Let’s talk about fear. I believe there is good fear and bad fear. Good fear keeps you safe; bad fear can kill you.
On the second day of my training course, we were shown how to change gears. Two cones were placed at either end of the parking lot, about 100 metres between them, and we were to ride down the straight, change into second, then brake, change back into first, then do the U-turn and head back the other way. Sounds basic, I know, but when you’re learning . . . Anyway, the tough bit wasn’t changing gears. As you might guess, it was that U-turn, especially with a chain-link fence bordering the turn. The instructor said “Don’t look at the fence.” This would cause target fixation and make you steer into it. But of course, soon after we starting looping, one of the students got going too fast in second, panicked, froze, tried to do the turn, looked at the fence, and drove into it. This is an example of bad fear.
The bike had cosmetic damage and the student went off to the hospital to have his shoulder checked. Turns out there was only minor damage there too but he had to pull out of our group and join another to complete the course. I asked after him later and the instructor said he was doing fine but “still thinking about it,” meaning he’d lost his confidence. Bad fear can hang around a long time and mess with your riding.
For this reason, I’ve never watched those motorcycle crash compilations on YouTube. I don’t want to get spooked, and when you are a new rider you have fledgling confidence that needs to be protected and nurtured. Once when I was going through a roundabout, I felt the back end slide. Fortunately, I wasn’t going very fast. I immediately straightened up the bike and slowed to the side of the circle. I was thinking about that slide when I leaned the bike over later in the ride on an off ramp. It took me a day or two to regain my confidence in leaning the bike again. Before I did my road test, I did a private lesson to prepare. That instructor said I was a “natural rider.” When I asked what that means he said I lean with the bike. Many new riders get “crossed-up,” meaning they lean opposite to the angle of the bike because they are scared.
But these incidents are minor. Low-side slides are the “easy” kind of accident to have. The bike slides out from under you and you and the bike slide it out. If you’ve got good gear on and don’t slide into traffic or an object, you can probably walk away from that accident with only a bruised ego. The real danger in riding are high-side accidents when you get launched over the bike, and the very real threat of landing in oncoming traffic or the back of a vehicle. Good fear helps avoid this by telling you when you’re pushing your limits. Jim Hyde of Rawhyde Adventure ures Off-Road Training says you should never ride at more than 80% of your limits. Leave a little buffer for the unexpected, he advises. Good fear will tell you when you’re approaching your limits.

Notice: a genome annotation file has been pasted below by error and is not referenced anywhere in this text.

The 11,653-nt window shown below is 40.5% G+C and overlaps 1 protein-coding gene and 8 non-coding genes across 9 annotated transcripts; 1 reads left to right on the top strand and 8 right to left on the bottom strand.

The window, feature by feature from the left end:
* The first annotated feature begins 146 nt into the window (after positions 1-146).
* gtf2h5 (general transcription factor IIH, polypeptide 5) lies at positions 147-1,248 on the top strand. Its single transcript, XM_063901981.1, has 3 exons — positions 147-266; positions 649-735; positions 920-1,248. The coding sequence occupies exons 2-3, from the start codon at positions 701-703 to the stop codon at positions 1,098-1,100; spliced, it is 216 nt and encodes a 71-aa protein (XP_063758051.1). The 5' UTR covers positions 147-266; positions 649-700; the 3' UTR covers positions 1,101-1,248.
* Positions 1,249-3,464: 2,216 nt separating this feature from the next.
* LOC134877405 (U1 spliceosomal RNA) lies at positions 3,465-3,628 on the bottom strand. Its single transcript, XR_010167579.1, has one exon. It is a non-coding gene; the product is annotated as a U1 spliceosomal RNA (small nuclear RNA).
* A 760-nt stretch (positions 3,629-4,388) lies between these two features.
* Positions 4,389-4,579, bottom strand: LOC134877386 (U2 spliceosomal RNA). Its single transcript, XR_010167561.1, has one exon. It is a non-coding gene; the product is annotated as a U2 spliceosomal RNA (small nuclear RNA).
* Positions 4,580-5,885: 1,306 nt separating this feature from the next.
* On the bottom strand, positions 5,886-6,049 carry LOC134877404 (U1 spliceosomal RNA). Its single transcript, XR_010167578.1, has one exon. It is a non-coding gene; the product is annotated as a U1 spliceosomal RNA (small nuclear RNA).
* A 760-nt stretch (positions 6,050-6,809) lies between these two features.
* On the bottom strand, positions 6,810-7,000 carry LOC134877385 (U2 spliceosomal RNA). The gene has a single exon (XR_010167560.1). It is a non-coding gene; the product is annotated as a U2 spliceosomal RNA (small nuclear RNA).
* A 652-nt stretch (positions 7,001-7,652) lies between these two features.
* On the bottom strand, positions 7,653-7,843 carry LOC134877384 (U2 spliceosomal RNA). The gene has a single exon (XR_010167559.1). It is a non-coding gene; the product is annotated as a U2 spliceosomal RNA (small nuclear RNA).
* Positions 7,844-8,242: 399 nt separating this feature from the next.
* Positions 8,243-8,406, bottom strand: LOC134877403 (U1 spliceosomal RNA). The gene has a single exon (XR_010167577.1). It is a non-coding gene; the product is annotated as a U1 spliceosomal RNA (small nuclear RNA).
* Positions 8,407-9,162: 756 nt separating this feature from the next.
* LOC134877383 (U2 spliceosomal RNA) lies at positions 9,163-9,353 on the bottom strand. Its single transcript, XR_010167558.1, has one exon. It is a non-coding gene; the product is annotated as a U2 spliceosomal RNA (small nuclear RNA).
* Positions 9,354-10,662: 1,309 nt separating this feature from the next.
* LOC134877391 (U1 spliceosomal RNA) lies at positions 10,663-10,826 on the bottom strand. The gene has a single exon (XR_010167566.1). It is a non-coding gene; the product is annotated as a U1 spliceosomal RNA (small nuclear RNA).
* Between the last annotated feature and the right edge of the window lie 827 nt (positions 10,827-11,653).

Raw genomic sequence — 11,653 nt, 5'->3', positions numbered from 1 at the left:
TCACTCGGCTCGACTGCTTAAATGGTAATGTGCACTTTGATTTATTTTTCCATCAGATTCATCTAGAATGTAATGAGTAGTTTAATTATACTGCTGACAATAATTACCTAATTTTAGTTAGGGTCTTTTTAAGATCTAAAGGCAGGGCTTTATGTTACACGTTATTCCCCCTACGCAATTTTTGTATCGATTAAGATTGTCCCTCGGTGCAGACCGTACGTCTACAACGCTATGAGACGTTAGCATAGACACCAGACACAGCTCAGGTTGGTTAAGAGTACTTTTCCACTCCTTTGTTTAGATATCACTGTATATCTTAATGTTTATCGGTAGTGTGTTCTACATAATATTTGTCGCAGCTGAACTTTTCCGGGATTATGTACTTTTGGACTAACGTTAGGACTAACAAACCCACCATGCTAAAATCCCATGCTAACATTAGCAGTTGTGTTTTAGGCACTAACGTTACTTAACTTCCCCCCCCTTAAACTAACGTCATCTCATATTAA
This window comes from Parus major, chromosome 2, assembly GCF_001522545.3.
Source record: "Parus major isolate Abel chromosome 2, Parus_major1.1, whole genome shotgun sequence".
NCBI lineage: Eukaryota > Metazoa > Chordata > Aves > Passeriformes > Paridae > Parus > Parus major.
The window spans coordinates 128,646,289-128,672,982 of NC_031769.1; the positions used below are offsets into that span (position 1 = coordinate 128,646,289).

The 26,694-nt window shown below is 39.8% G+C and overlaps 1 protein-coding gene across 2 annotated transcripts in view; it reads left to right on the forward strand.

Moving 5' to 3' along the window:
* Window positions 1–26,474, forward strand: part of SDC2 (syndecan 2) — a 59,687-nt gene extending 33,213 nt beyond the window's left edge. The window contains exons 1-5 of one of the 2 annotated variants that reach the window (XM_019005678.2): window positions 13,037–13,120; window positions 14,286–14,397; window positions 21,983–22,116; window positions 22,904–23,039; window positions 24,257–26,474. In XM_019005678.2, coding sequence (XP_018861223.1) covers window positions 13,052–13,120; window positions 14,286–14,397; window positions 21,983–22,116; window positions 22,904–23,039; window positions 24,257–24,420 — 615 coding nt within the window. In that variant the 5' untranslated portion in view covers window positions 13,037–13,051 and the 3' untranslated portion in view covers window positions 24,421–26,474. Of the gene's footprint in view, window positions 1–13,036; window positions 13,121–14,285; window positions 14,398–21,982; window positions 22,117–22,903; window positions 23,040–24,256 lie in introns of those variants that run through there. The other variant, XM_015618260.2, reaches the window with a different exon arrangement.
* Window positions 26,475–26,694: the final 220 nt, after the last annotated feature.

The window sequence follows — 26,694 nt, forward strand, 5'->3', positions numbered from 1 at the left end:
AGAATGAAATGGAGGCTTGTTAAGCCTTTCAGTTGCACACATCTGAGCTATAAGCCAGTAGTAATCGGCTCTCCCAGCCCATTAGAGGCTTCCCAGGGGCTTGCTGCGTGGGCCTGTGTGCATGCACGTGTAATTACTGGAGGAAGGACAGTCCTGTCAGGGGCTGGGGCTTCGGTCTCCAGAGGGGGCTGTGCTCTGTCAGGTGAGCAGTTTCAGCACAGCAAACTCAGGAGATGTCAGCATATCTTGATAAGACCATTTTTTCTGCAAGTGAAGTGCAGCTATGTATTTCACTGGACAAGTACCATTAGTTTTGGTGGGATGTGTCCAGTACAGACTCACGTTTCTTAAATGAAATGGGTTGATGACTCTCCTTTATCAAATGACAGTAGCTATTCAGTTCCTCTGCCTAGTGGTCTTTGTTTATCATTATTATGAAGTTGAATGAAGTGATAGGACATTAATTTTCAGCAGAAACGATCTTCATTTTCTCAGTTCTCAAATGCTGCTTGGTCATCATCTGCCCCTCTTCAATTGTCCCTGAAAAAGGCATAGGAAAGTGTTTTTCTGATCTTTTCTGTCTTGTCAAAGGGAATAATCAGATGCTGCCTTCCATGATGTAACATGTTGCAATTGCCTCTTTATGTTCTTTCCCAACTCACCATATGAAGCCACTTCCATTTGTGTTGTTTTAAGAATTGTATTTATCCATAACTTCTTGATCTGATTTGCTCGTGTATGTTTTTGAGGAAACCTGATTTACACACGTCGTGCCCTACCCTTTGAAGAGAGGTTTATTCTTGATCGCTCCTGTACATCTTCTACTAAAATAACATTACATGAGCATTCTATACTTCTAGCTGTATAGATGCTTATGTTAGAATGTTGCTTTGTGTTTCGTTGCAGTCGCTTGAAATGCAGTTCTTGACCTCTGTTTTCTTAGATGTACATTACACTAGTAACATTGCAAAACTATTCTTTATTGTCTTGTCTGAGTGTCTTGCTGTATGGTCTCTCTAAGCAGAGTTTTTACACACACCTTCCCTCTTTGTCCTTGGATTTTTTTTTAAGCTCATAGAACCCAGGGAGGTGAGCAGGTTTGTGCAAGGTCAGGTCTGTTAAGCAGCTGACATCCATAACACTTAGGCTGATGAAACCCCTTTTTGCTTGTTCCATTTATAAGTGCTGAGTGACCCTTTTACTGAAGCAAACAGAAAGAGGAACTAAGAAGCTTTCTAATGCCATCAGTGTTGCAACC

That said, I believe it’s important to get outside your comfort zone from time to time. I’ve put over 4000 kilometres on my bike this summer riding with the club, but I was still spooked by the prospect of riding at night and in the rain. My first solo ride—the morning after I got my licence—began in torrential rain and ended with several hours of night-riding at highway speed. When I pulled into the driveway, I was a different rider. That doesn’t mean I will henceforth be mindless of the risk of hydroplaning or reduced vision at night, but a little more confident in those situations. And confidence is a good thing. It keeps bad fear at bay.
Let’s admit it: some of the fun of riding comes from fear, that stomach-in-the-mouth feeling reminiscent of the fun-ride at the fair, but where the risk is real and not merely perceived. The goal is to ride that line of excitement but stay safe, or as safe as possible. Paramount is to have confidence in your bike. I knew my front tire was getting old so recently changed it. In the back of my mind was the thought of a blowout at highway speed or hydroplaning in rain. You also need to have confidence in your skills. This comes not just with road experience but targeted practice. When we were learning emergency braking, I got over-confident and grabbed rather than squeezed the front brake. Before I could say “Bob’s your uncle” the bike was under me with gas leaking onto the asphalt. (Fortunately it was the school’s bike which, by the looks of it, had been dropped more than a few times.) But I was still thinking of that incident when I did my closed circuit test and overshot the mark on the emergency brake test. I have since done some practice braking on my bike but need a partner to practice at higher speeds. That is on my list before the end of this season. Targeted practice develops muscle memory and muscle memory supplants bad fear when there’s a real emergency.
But all of this is rather grim to think about on such a beautiful sunny Saturday. I think I’ll hop on my bike and go for a little ride. If we thought too much about fear, we’d never swing a leg over the saddle. A little thought, however, can help keep us safe.
Feel free to comment. The question in the title is genuine.